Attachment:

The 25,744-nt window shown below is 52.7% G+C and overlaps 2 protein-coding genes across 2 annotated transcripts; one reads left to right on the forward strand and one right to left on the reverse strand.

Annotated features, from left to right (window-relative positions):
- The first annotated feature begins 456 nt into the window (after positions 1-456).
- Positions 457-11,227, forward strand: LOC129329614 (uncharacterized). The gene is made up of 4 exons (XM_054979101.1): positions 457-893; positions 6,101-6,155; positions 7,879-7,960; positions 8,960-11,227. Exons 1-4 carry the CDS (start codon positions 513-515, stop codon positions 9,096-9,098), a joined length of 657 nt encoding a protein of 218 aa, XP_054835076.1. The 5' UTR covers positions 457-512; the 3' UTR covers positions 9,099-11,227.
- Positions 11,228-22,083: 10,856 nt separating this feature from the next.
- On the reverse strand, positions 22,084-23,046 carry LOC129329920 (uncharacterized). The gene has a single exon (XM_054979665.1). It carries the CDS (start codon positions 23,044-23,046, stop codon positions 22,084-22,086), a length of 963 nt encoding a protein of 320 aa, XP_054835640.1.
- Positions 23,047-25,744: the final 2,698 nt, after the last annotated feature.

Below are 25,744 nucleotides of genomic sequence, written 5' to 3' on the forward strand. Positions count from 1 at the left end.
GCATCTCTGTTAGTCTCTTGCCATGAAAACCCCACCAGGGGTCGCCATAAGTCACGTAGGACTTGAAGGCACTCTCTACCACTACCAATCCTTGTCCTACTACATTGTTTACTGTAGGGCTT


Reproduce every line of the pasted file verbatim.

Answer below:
The 25,744-nt window shown below is 52.7% G+C and overlaps 2 protein-coding genes across 2 annotated transcripts; one reads left to right on the forward strand and one right to left on the reverse strand.

Annotated features, from left to right (window-relative positions):
- The first annotated feature begins 456 nt into the window (after positions 1-456).
- Positions 457-11,227, forward strand: LOC129329614 (uncharacterized). The gene is made up of 4 exons (XM_054979101.1): positions 457-893; positions 6,101-6,155; positions 7,879-7,960; positions 8,960-11,227. Exons 1-4 carry the CDS (start codon positions 513-515, stop codon positions 9,096-9,098), a joined length of 657 nt encoding a protein of 218 aa, XP_054835076.1. The 5' UTR covers positions 457-512; the 3' UTR covers positions 9,099-11,227.
- Positions 11,228-22,083: 10,856 nt separating this feature from the next.
- On the reverse strand, positions 22,084-23,046 carry LOC129329920 (uncharacterized). The gene has a single exon (XM_054979665.1). It carries the CDS (start codon positions 23,044-23,046, stop codon positions 22,084-22,086), a length of 963 nt encoding a protein of 320 aa, XP_054835640.1.
- Positions 23,047-25,744: the final 2,698 nt, after the last annotated feature.

Below are 25,744 nucleotides of genomic sequence, written 5' to 3' on the forward strand. Positions count from 1 at the left end.
GCATCTCTGTTAGTCTCTTGCCATGAAAACCCCACCAGGGGTCGCCATAAGTCACGTAGGACTTGAAGGCACTCTCTACCACTACCAATCCTTGTCCTACTACATTGTTTACTGTAGGGCTT